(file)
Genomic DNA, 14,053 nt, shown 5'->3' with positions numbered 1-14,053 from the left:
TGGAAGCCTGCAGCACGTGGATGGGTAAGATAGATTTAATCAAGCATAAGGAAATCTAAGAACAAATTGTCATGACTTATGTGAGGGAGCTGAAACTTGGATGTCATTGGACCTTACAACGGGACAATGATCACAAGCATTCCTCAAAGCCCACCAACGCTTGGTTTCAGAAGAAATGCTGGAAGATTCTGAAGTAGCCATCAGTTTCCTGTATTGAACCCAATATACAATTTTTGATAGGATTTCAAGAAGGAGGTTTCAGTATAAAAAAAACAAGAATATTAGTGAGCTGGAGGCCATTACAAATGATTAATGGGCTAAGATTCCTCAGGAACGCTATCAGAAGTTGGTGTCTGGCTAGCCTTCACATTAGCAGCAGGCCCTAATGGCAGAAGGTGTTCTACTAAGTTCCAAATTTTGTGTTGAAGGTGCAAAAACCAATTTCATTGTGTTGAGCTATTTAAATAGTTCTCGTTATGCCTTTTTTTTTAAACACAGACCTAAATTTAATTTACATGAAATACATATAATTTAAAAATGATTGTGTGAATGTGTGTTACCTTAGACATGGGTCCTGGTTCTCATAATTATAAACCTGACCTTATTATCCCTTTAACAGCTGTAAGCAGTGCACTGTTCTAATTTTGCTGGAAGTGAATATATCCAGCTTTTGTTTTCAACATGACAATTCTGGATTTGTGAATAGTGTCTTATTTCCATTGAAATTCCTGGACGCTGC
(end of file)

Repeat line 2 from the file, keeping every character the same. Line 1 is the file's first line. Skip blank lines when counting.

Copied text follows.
TGGAAGCCTGCAGCACGTGGATGGGTAAGATAGATTTAATCAAGCATAAGGAAATCTAAGAACAAATTGTCATGACTTATGTGAGGGAGCTGAAACTTGGATGTCATTGGACCTTACAACGGGACAATGATCACAAGCATTCCTCAAAGCCCACCAACGCTTGGTTTCAGAAGAAATGCTGGAAGATTCTGAAGTAGCCATCAGTTTCCTGTATTGAACCCAATATACAATTTTTGATAGGATTTCAAGAAGGAGGTTTCAGTATAAAAAAAACAAGAATATTAGTGAGCTGGAGGCCATTACAAATGATTAATGGGCTAAGATTCCTCAGGAACGCTATCAGAAGTTGGTGTCTGGCTAGCCTTCACATTAGCAGCAGGCCCTAATGGCAGAAGGTGTTCTACTAAGTTCCAAATTTTGTGTTGAAGGTGCAAAAACCAATTTCATTGTGTTGAGCTATTTAAATAGTTCTCGTTATGCCTTTTTTTTTAAACACAGACCTAAATTTAATTTACATGAAATACATATAATTTAAAAATGATTGTGTGAATGTGTGTTACCTTAGACATGGGTCCTGGTTCTCATAATTATAAACCTGACCTTATTATCCCTTTAACAGCTGTAAGCAGTGCACTGTTCTAATTTTGCTGGAAGTGAATATATCCAGCTTTTGTTTTCAACATGACAATTCTGGATTTGTGAATAGTGTCTTATTTCCATTGAAATTCCTGGACGCTGC